This shows clearly how that force of religion in society is used to control people. That what it’s all about and has always been about in most societies. In India, the huge variety of forms of deity, worship and sects there is no religious unity to which Hinduism can apply, but advaita would try to supply this lack, which is so strongly felt by Hindus today (witness the case of the pulping of a major scientific work, Wendy Doniger’s ‘The Hindus: An Alternative History” to avoid a tiresome lawsuit filed by right-wing Hindu academics, the Shiksha Bachao Andolan Committee. This case was promoted as part of the coming 2004 Indian election in which the Bharitaya Janata Party tries to assert ‘Hindu Unity’ as a tool to gaining power). See Arundhati Roy criticises Penguin (http://www.independent.co.uk/arts-entertainment/books/news/arundhati-roy-criticises-penguin-for-pulping-the-hindus-an-alternative-history-9126247.html).
Non-dualistic Vedanta anti-science and philosophical ‘nonsense’
Firstly, advaita currently appears in many variants as teachings of diverse gurus, maharishis, bhagawans, avatars, swamis etc. (such as Adi Shankara, Ramana Maharshi, Nidsargadatta, Sathya Sai Baba and many more) and has no single unitary doctrine accepted by all exponents. Furhter, it is impossible to express a fully consistent account of advaita, because language rests entirely upon making distinctions between things while advaita holds that such distinctions are all illusory and there is but one reality. Most variants of Advaita nevertheless regard ‘sat-chit-ananda‘ (i.e. truth-being-bliss) as the one and only origin of existence, but state that it cannot be described, it is totally ineffable. That reality is held to be beyond human expression, discoverable only by total immersion of the mind and ego in it (through meditation and other methods). Advaita is proclaimed as the ‘Highest Truth’ only known when experienced in immersion in Unity where no dualism whatever is perceived (i.e. in the highest ecstasy or ‘samadhi‘). Hence it is the ultimate in imagined otherworldliness. Advaitists may deny the truth of anything on their assumption that truth cannot be stated… that’s the beauty of inexpressibility, but this is a snare! They speak of ’emptiness’, like the Buddhist Nagarjuna. Some compare the mind to a radio receiver rather than as the initiator of thoughts and ideas, and yet at the same time advaita declares the mind, the human ego and all other worldly events to be wholly illusory.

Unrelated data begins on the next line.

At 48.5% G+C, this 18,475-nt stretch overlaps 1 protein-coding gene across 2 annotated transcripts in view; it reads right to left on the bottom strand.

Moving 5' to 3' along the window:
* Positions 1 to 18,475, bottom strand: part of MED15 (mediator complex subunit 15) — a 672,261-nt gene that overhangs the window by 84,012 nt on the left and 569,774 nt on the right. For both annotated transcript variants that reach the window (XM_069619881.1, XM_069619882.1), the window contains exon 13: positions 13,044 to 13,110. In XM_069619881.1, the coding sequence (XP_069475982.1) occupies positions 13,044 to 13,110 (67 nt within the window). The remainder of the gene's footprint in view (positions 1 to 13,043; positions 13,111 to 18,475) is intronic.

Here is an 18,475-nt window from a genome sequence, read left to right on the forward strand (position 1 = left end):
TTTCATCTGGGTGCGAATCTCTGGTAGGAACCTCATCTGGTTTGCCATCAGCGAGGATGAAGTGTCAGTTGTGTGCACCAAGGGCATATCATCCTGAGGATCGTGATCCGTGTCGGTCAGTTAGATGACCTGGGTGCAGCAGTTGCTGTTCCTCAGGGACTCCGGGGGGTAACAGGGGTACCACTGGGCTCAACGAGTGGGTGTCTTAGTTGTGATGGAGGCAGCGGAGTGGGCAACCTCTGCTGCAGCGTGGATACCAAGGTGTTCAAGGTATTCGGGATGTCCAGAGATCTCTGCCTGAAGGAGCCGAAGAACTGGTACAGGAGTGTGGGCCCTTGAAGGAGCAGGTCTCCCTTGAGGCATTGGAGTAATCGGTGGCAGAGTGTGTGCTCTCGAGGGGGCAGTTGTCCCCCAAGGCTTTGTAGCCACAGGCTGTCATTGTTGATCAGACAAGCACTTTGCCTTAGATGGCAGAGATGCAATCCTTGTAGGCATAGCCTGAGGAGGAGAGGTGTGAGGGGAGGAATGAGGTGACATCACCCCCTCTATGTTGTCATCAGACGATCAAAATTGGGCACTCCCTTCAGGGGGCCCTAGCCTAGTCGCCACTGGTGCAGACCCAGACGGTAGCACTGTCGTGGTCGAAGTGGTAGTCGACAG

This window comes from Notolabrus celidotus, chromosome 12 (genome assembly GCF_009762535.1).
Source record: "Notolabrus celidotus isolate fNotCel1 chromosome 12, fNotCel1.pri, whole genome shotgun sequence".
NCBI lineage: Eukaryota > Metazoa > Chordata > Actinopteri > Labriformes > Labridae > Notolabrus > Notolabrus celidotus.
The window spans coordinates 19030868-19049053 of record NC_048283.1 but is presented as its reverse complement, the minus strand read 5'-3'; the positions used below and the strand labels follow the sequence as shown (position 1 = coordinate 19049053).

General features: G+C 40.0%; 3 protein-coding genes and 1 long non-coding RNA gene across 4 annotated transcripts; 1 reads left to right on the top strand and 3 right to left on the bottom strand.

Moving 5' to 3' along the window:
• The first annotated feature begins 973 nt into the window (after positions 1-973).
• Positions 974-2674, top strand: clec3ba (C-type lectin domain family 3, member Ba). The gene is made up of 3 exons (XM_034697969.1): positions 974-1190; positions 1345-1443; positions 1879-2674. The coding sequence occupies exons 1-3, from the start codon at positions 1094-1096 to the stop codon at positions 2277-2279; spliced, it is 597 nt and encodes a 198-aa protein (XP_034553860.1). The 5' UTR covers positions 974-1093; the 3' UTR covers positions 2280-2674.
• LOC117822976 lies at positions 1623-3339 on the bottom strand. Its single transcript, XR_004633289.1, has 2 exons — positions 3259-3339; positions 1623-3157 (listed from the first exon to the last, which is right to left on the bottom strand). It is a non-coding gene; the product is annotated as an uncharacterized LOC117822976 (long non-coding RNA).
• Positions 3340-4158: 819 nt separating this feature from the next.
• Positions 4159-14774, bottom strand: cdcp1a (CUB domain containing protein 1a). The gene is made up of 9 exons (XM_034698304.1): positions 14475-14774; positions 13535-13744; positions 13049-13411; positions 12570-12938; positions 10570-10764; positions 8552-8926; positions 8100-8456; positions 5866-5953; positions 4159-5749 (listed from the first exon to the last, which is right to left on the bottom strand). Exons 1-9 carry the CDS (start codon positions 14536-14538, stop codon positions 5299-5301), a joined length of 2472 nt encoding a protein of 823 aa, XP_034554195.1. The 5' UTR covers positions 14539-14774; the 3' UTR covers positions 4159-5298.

In fact, human consciousness does not come into being or exist independently of impressions and perceptions, not even when it has only a representation of itself. It always has a ‘content’ – some corresponding ‘intentional object’, which can be a thing, a perception, a memory, a reflected sense of a previous act of consciousness and so on. (See Brentano’s thesis of intentionality), In a nutshell, a consciousness has no independent existence as a source of anything.
Linguistic analysis is therefore one crux on which advaita break itself. At the outset, words and sentences derive meaning through referents (impressions and perceptions from a physical source). Subsequently the mind learns to interpret its impressions and derives complex perceptions and conceptual ideas. This process alone gives rise to the entire universe of conscious human discourse. These meanings cannot be developed without physical experience. This is backed up by most extensive scientific researches. Their meaning arises in consciousness only through physical experience and learning (but not from any primeval or transcendental inner source).
In short, Advaita is totally subjective and has no objective existence because all objectivity depends on the extension of space-time (‘object’-ivity of physical universe). Advaita is thus ultimately truly circular, being what Wittgenstein defines most accurately as ‘tautological’. That is to say, it is without sense (i.e. having no referential relation to any sense impressions or literally ‘nonsensical’). Advaita is a system of entirely ‘otherworldly’ concepts without corresponding ‘objects’, i.e. lacking any empirical foundation. The various advaitic doctrines amount only to speculation, however imaginative.
Advaitists will argue that only experience of the universal consciousness of satchitananda can validate and convince of the truth of the doctrine. However “The actual experience of underlying unity is different from thought creating an abstract concept of it, and then making tht concept more real than individuated existence.” (ibid p.306)